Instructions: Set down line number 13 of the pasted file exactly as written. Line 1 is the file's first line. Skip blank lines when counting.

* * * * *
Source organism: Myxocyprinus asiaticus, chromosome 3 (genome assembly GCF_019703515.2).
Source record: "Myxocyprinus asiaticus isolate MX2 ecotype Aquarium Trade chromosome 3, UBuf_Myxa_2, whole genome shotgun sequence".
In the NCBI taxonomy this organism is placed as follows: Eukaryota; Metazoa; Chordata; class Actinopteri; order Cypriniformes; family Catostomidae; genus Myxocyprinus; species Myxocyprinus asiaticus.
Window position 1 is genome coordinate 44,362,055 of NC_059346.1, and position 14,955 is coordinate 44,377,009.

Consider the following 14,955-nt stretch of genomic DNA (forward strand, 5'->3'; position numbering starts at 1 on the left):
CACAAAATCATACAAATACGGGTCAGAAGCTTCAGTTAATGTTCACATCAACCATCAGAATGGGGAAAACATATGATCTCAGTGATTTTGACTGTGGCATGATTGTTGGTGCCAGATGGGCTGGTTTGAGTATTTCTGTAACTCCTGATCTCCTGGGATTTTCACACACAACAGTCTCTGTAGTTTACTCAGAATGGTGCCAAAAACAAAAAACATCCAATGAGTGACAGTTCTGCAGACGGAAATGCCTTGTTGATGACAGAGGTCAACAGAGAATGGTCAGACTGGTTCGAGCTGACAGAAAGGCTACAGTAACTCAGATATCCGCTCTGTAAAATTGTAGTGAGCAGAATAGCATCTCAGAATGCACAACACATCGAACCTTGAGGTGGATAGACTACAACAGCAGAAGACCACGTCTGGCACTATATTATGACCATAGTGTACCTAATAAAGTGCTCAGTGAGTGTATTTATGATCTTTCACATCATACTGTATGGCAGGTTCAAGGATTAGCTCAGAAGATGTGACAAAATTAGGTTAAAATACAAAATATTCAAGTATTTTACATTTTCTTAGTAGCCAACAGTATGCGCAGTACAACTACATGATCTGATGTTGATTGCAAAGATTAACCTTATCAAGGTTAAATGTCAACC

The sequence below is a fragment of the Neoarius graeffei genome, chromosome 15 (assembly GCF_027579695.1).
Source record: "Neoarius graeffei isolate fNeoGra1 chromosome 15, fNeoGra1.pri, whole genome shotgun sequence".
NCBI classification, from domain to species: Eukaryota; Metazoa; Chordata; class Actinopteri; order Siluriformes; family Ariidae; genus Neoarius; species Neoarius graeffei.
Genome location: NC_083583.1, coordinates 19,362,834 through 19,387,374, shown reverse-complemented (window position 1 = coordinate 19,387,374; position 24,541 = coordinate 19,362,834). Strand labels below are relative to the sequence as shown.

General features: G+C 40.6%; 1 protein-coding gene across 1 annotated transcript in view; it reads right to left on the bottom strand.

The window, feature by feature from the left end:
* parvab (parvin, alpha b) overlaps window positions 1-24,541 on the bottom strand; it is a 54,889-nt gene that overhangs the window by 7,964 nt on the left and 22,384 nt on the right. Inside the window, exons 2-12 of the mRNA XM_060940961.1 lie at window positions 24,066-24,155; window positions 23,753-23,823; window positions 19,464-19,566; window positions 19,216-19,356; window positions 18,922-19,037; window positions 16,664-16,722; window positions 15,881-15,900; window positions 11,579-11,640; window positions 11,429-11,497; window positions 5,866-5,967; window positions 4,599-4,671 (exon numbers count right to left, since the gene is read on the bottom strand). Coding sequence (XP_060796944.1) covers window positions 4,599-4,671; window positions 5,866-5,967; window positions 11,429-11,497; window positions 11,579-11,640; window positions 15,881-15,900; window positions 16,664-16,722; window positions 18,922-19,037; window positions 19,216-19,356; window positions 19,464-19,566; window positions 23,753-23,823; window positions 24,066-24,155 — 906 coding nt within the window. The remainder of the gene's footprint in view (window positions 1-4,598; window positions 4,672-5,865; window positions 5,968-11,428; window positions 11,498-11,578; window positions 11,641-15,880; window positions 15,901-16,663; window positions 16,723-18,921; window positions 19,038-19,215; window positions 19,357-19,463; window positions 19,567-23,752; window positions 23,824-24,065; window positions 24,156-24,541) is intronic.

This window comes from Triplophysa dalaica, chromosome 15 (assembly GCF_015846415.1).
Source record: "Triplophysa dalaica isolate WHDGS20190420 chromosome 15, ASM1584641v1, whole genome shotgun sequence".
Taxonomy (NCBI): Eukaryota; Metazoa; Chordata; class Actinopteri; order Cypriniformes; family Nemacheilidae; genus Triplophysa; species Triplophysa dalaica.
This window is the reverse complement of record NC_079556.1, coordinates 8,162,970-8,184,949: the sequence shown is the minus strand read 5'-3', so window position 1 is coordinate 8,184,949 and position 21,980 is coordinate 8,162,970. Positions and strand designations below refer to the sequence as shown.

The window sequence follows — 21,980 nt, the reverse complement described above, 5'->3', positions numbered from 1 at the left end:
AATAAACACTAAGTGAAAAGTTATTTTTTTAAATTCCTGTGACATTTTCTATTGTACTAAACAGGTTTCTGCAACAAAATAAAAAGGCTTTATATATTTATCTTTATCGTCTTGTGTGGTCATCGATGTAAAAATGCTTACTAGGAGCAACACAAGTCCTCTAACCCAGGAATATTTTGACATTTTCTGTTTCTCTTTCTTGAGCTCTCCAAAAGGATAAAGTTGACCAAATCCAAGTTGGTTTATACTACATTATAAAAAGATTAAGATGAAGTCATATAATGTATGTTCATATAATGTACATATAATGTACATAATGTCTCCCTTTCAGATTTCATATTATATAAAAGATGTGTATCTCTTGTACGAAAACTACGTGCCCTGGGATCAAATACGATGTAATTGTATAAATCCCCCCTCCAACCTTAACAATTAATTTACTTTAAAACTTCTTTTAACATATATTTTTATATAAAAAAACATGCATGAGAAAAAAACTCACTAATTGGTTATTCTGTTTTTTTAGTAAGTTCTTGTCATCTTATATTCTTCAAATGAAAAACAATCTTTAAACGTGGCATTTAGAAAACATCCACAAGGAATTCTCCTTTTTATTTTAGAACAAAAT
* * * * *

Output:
* parvab (parvin, alpha b) overlaps window positions 1-24,541 on the bottom strand; it is a 54,889-nt gene that overhangs the window by 7,964 nt on the left and 22,384 nt on the right. Inside the window, exons 2-12 of the mRNA XM_060940961.1 lie at window positions 24,066-24,155; window positions 23,753-23,823; window positions 19,464-19,566; window positions 19,216-19,356; window positions 18,922-19,037; window positions 16,664-16,722; window positions 15,881-15,900; window positions 11,579-11,640; window positions 11,429-11,497; window positions 5,866-5,967; window positions 4,599-4,671 (exon numbers count right to left, since the gene is read on the bottom strand). Coding sequence (XP_060796944.1) covers window positions 4,599-4,671; window positions 5,866-5,967; window positions 11,429-11,497; window positions 11,579-11,640; window positions 15,881-15,900; window positions 16,664-16,722; window positions 18,922-19,037; window positions 19,216-19,356; window positions 19,464-19,566; window positions 23,753-23,823; window positions 24,066-24,155 — 906 coding nt within the window. The remainder of the gene's footprint in view (window positions 1-4,598; window positions 4,672-5,865; window positions 5,968-11,428; window positions 11,498-11,578; window positions 11,641-15,880; window positions 15,901-16,663; window positions 16,723-18,921; window positions 19,038-19,215; window positions 19,357-19,463; window positions 19,567-23,752; window positions 23,824-24,065; window positions 24,156-24,541) is intronic.